From the comedy section of the vinceunlimited.co.uk web site dated 7 Feb 2018
First Published: Version 1.03 in Feb 2005
The transformation of becoming a teenager is very traumatic. Your mental state changes as dramatically as your physical appearance. And your needs change too.
Transport suddenly becomes essential as the world doesn’t just revolve around the bit of grass, bushes and a muddy stream just outside the front door. It is then that the explorer within starts to make a few tentative steps into the unknown.
I realise that in most cases this is only as far as the next group of shops but nevertheless the urge to get out of sight of the parents becomes paramount.
This is why, as a teenager I was gutted to not have a bike. I lived far enough from my school to miss out on activities that involved pointlessly hanging around on bicycles and although I was pretty fit (like all kids were in the seventies) I couldn’t keep up on foot when they all peddled off to the next crucial hanging about point.
The fact that I was not allowed a bicycle as a child, due to some old nonsense about not keeping up with traffic, meant that when I was sixteen and legally allowed to ride a powered vehicle I was transformed.
The day I first rode a moped was as important to me as the time when a caterpillar first emerges as a butterfly. Although anyone witnessing those first tentative miles would probably liken it to an hour old fawn riding a wasp.
I was given a choice.
My elder brother of two years (hello Mark) was provided with a gleaming moped on his sixteenth birthday. He chose a Gilera 50. A sturdy moped based on an accommodating 125cc motorcycle frame.
When I reached the magic age myself I was also offered a new ‘ped or I could opt for a ‘second-hand’ motorcycle at seventeen. As I was generously allowed to use Mark’s Gilera I decided to defer the gift for a year and use the Gilera, as and when I could. Mark rarely saw it again.
The sturdy design meant that it was a comfortable bike, which was just as well as I spent many a full day buzzing along for hours on end. The near 80 to the gallon meant that my wages could easily keep the tank full and my new found wanderlust was well accommodated. There was barely a road on the south coast that I hadn’t been down. Some started to show signs of wear from overuse!
Being Italian it was red and handled well. In those days only Italian metal could properly get round a bend.
The proper motorcycle design ensured that the only restriction was the stupidly positioned pedals. These were a moped requirement and although they both locked in a parallel forward position (not all did) they grounded far too easily.
Tyre technology was dire compared to today’s wide sticky compounds but this little solid bike could be predictably pushed to the limits of ground clearance and frequently was.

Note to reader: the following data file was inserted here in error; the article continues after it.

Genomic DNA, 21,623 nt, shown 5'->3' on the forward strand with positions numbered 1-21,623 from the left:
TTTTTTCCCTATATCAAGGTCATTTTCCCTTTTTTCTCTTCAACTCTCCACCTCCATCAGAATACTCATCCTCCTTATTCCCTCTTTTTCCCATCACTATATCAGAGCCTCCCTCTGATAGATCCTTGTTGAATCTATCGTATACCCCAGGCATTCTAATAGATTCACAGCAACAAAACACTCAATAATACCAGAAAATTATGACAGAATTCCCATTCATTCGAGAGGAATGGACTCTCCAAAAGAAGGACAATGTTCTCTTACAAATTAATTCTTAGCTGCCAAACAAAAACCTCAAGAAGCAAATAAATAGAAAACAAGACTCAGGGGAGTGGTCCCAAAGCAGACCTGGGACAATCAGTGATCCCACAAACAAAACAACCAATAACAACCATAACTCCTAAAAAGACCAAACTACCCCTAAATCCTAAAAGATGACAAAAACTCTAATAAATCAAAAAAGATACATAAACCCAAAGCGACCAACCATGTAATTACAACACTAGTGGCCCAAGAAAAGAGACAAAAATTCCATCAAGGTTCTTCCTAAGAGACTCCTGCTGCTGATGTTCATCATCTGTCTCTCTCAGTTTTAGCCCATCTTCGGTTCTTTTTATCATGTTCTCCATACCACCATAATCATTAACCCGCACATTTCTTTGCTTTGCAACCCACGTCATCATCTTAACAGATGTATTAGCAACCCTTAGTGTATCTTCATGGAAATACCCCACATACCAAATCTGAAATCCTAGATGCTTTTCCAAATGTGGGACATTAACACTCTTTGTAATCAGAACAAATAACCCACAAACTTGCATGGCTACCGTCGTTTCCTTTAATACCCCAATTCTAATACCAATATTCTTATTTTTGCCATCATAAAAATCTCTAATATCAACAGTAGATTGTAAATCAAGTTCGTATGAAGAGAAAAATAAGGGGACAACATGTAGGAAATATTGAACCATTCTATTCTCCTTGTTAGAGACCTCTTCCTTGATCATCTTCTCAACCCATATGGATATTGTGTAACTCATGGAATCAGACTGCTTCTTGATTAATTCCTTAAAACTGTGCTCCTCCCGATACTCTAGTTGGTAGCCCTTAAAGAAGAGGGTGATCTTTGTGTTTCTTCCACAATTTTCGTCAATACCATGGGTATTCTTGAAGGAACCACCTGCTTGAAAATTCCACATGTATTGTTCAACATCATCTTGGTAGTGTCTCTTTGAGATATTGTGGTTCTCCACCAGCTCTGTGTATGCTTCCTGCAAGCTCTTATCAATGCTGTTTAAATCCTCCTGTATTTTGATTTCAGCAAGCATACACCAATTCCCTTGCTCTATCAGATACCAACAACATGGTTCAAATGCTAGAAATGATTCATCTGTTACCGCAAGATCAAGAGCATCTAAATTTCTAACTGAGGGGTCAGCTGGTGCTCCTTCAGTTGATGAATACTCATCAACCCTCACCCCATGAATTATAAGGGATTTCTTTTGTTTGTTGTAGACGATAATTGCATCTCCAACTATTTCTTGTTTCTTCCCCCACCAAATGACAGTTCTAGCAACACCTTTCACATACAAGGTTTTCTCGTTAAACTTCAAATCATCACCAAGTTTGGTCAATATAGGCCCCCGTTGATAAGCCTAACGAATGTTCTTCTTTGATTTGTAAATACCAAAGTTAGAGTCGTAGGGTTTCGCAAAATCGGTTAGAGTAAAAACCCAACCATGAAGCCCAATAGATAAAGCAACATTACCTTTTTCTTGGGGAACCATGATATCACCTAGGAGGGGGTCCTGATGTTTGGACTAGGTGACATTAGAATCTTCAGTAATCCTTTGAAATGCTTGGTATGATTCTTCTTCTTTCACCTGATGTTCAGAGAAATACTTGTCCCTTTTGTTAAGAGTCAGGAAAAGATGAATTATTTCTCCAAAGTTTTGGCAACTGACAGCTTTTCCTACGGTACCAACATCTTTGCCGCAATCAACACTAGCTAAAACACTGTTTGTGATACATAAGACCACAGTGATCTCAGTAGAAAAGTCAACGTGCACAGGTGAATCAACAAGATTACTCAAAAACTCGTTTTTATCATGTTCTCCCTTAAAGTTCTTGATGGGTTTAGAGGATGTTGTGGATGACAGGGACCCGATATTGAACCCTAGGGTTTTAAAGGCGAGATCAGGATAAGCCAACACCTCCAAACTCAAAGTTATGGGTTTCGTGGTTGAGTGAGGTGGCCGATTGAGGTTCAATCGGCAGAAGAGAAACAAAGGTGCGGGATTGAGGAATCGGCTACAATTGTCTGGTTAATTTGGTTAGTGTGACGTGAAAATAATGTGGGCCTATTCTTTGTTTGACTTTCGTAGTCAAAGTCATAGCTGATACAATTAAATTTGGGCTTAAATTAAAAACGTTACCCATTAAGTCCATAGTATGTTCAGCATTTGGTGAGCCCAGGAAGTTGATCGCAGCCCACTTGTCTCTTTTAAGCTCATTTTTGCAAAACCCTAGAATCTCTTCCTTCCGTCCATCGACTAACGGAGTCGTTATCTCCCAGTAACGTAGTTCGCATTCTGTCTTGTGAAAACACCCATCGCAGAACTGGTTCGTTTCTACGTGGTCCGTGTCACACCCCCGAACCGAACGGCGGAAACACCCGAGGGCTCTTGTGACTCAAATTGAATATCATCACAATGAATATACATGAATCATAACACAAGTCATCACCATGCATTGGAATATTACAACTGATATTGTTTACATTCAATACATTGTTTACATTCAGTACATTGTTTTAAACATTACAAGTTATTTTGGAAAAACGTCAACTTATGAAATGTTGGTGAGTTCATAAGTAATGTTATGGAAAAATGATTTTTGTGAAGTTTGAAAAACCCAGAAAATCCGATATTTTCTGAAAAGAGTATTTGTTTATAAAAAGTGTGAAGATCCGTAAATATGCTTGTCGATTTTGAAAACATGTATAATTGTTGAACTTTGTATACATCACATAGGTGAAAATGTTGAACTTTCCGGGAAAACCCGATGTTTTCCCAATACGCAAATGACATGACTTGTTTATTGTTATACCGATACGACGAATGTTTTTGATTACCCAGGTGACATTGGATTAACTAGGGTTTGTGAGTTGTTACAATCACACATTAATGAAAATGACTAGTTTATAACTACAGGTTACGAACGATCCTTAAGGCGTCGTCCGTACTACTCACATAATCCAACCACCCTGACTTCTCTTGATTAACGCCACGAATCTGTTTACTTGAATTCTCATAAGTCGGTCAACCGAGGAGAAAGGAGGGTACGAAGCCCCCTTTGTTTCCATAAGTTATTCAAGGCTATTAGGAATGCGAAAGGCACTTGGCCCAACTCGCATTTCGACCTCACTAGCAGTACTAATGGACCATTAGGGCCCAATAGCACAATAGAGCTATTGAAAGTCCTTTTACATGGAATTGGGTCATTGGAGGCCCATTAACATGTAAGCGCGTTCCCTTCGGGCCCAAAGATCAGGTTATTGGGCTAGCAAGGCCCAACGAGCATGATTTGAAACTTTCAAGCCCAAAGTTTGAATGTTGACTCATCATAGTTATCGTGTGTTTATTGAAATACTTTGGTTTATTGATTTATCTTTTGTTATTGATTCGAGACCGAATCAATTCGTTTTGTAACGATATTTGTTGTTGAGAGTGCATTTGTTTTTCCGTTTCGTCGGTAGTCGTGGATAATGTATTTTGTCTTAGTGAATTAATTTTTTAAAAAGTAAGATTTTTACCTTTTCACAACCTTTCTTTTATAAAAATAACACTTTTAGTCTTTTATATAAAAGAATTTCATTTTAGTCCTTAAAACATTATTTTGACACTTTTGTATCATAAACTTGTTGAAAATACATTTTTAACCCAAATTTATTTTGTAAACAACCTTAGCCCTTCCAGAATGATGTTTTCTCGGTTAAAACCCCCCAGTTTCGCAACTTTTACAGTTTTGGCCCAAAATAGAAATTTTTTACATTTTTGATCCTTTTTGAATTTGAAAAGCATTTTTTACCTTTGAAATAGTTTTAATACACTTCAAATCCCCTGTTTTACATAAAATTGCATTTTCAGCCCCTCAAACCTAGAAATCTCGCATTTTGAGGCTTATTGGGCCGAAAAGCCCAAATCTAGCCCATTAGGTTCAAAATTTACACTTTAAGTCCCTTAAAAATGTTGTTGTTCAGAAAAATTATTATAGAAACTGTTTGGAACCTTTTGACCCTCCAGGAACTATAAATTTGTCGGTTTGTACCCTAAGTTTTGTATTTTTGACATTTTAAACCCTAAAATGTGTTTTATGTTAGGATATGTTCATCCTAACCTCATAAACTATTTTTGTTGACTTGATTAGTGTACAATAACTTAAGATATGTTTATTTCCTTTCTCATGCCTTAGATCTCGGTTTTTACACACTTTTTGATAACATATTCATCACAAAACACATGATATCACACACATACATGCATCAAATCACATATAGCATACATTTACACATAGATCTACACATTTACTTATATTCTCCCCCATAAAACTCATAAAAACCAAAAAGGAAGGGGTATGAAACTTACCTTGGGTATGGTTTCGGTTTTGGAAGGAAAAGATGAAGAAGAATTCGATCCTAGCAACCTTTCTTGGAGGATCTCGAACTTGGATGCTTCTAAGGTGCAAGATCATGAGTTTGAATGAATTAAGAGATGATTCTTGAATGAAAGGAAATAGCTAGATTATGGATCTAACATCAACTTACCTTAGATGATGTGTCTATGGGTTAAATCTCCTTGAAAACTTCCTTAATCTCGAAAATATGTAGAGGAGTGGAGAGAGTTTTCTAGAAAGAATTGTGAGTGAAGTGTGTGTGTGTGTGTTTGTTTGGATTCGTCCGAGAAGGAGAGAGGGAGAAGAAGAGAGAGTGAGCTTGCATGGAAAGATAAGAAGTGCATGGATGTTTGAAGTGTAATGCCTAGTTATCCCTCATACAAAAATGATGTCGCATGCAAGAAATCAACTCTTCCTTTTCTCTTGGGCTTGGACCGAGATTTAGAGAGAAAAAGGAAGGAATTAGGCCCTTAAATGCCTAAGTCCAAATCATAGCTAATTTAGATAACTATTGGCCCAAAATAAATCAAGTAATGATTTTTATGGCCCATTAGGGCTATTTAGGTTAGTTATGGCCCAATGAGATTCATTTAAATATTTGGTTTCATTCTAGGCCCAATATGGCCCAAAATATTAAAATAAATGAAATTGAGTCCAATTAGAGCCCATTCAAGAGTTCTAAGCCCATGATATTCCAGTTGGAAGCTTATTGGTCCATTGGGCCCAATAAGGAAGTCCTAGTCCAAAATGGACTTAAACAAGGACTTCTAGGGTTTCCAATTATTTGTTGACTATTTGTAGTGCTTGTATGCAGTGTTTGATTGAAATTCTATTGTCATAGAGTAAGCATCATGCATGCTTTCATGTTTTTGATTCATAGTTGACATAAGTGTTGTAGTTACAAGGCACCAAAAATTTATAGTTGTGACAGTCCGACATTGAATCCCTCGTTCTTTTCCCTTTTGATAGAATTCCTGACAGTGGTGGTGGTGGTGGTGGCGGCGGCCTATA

The downside was the top speed.
At forty-five miles per hour most sixteen year olds today would be over the moon. But this was 1975 and Yamaha had just released the FS1E, its new 50cc sports moped. And my mate Jeff had one.
The Fizzy was a strange slight thing, much like Jeff, but it had an enviable top end nearing fifty. It was probably only 48 but the 65 that showed on the Speedo meant that all spotty teens wanted one. And when they got it its little heart was pushed to the limit whenever ridden.
And then there was the Honda. Not the ubiquitous Cub step-through but their CB50 version of a mini-racer. This would speed at a shown 48, nearly as quick as the Yam, and my friend Dave had had one of these.
My Gilera, or should I say Mark’s Gilera, was beaten hands down. And as teenager’s brains do not allow them to temper the throttle all our ride outs together usually meant me following in a slipstream of blue haze and Castrol GTX.
Until I got to a bend, as the Jap bikes couldn’t handle anything other than a straight. Or when we had to ride up a hill as the screaming Japanese machines were so power stressed that they had no torque. Plus, when we started using the mopeds for their true use, picking up girls, the Gilera still went 45 with a passenger while the others wheezed along at 40. Ha!
So other than top speed and limited cornering angles there was nothing to beat the Gilera.
I acknowledge that the electrics, as a six-volt system, were inadequate, barely powering the headlight which used to beam only as bright as it was revved but they were all like that in those days.
However the fit and finish was good, reliability was excellent, it was as strong as an ox and the accommodation and comfort were first class.
So would I choose it if I had my time again? Definitely no. Haven’t you been listening? It only did 45 and that was all that mattered.
But in hindsight my memories are not of the seats, the colour, the handling or even the speed.
I was sixteen, confident, daring. Couple that with inexperience and the net result, as many found out, was falling off.
The halcyon days of the moped were marred by crashes. Copious amounts of them. And when you live through them they make great pub stories.
The first was typical.
After visiting my friend across town I decided on a detour on the return trip. On unfamiliar roads I would now be wary. At sixteen I was just plain carefree.
It wasn’t high speed, or even the appearance of a roundabout beyond the blind bend that caught me out. It was the panic braking that caused the spill.
Even today the road is so quiet I could have sailed straight on, but at the time, not knowing the terrain I grabbed loads of brake and locked the wheels. The inevitable occurred and I was sent sprawling on the tarmac watching the Gilera spin away onto the roundabout in a shower of sparks.
This itself, whilst dramatic, hardly warrants pub-story status. What added to this was a bus load of pensioners parked on the far side of the roundabout. Every one of these grey-coated souls turned to look at the fool lying in the road with his sideways bike still purring away.